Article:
Stegosaurus (Deluxe by CollectA)

Review and Photographs by Quentin Brendel (aka Pachyrhinosaurus), edited by Suspsy

The Deluxe Stegosaurus was the first of the few CollectA dinosaurs to enter my collection and it’s still one of my favourite. It originally attracted my attention since it was the only figure out at the time that had exactly seventeen plates, laterally-pointed thagomizer spikes, and throat armour. Ironically it appears as though the former two are no longer considered correct now, but I was impressed at the time.

In length, this figure measures 9.5″ long straight from snout to tail. Without doing the math, this looks like 1:40 scale to me (since 1 inch = approx. 1 metre), which is the standard scale for most dinosaur figures. The Stegosaurus is in a slow walking pose with its head tilted to the right and its mouth open, perhaps calling to another dinosaur or letting out a passive bellow. The angle of the head and curvature of the neck work well with the dermal armor, almost as though it’s showing off to the other figures which lack this feature. The tail is slung high and stiffly held so that the dorsal surface is nearly level with the body. As noted earlier, this figure’s back is adorned with no less than seventeen bony plates from neck to tail. These are amber in colour with black airbrushing. The body is gray, with the high areas leaning towards blue-green. This darkens at the top to the colour of the lower areas. The underside is white, once again airbrushed. The white continues down the interior of the legs where the claws appear to be the same colour as the darker parts of the body. The mouth interior is a solid light pink and the eyes have a touch of the amber colour of the plates.

The skin is textured with individual scales defined in the model as well as a series of small bumps on the darker areas near the plates. There are markings on the thagomizer spikes which look like they were meant to be scales, though in four years of owning this figure it took me until now to notice them. In addition, there are very reptilian-looking ripples on the underside of the body and tail, as well as the legs.

The CollectA Stegosaurus was put out a few years before the “Sophie” specimen was published and so doesn’t reflect the most recent understanding of the animal. According to the new fossils, Stegosaurus should have a longer neck and a lower-hung tail than in the figure. It’s thought that the very end of the tail where the thagomizer is should be pointed downwards. The torso of this figure has a longer relative length, which is more of a trend in newer models. Also due to recent finds, it is now known that Stegosaurus had nineteen dorsal plates instead of the more traditional seventeen. The hands have five digits, each with a claw. If I remember correctly, only the innermost two digits should have claws. I believe the feet are correct with three on each.

Overall, this could very well be the best Stegosaurus on the market for accuracy. There tends to be a lack of accurate figures of more popular species since most companies put them out first, and don’t often replace them once they’ve improved. The CollectA Stegosaurus is stamped 2009 and is still in production, as well as a smaller version and even a carcass which are painted to match this one. You can easily find it on eBay here and Amazon here .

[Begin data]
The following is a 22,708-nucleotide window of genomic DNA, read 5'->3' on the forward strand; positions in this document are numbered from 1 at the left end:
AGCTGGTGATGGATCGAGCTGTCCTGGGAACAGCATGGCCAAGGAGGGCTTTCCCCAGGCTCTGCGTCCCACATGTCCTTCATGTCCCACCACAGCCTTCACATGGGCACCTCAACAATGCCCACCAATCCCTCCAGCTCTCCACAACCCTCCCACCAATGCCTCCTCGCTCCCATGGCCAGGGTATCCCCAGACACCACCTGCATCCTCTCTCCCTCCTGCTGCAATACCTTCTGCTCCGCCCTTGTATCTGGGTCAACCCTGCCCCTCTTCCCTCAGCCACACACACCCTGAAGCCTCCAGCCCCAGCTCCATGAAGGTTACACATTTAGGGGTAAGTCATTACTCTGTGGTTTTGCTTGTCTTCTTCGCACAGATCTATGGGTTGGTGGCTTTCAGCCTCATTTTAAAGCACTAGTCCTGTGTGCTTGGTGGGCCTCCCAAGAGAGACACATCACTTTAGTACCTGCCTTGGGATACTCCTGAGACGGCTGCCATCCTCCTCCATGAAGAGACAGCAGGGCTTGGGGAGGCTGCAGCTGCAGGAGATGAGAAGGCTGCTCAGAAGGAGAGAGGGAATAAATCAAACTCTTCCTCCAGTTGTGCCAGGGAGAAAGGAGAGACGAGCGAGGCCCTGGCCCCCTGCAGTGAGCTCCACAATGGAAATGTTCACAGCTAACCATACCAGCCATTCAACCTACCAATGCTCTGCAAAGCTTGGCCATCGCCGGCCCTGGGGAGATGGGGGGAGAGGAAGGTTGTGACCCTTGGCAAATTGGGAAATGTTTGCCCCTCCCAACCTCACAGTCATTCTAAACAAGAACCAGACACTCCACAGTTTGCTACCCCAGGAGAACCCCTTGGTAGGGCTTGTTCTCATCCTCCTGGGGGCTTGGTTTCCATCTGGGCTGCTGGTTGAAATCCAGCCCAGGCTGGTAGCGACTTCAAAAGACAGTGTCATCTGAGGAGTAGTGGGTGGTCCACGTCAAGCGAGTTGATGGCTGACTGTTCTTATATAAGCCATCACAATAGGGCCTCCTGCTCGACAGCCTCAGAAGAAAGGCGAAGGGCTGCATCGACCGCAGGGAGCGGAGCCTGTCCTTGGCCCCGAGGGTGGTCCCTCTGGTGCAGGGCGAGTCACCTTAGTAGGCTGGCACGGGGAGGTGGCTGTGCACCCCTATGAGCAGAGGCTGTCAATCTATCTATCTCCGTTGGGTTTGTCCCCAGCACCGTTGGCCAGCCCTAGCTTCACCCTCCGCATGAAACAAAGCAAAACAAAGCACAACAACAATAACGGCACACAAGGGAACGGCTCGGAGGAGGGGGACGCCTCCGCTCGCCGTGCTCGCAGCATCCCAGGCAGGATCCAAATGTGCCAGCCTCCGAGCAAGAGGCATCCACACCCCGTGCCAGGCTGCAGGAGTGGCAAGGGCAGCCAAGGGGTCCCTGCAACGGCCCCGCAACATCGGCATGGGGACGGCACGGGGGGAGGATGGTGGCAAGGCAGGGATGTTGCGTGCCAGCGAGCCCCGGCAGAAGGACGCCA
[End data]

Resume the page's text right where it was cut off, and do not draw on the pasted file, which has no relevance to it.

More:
7 Responses to Stegosaurus (Deluxe by CollectA)

  1. I like that you photographed the toy in front of a thagomizer spike. Very clever and appropriate.

  2. This Stegosaurus figurine appears to represent a male stegosaurus if you want to know, and you know why? First of all, the stegosaurus is trying to make a loud vocal call for its mate.
    [have a look at the throat armour] and its brightly coloured scales are used to impress a female. Sure with these, the male stegosaurus is sure to win/conquest the female’s heart and seduct her to his charm and accept to mate with it].[Also have a look how modern male animals like Paradise birds do to seduct a female or have to battle to death to gain a harem of females.] Does this figure represents a stegosaurus STENOPS or a stegosaurus ARMATUS? I love how CollectA has tried to feature all of these in this figure. For me, it is second, put after the Papo Stegosaurus. Although the Papo stegosaurus is innacurate, the detailings on it are lovely. Whether a prehistoric figure is accurate or innacurate, the rules that count is that love and motivation has been put in the designing, sculpting and painting process and not an ugly, rough work figure.
    Very rich-detailed review, like this figure, LOL 😀
    Sincerely, Indominus Rex.

    • Pachyrhinosaurus

      That’s hard to tell, but I think it’s S. stenops since it lacks the “Hershey Kiss”-shaped plates more indicative of S. ungulatus. (S. armatus is not considered valid.)

  3. I congratulate Quentin for your review, on the other hand the head of stegosaurus looks immense with respect to his body and what was actually that animal. A head much smaller than an adult horse.

    • I agree with you, the brain of a stegosaurus was not more bigger than a walnut compared to the animal’s formidable weight. Two Dinosaurs’ heads that I know is no more bigger than a horse’s is the
      Stegosaurus and Diplodocus’ heads; these two dinosaur’s head’s size was nothing compared to their titanic, giant, lumbering and formidable body size and weight.

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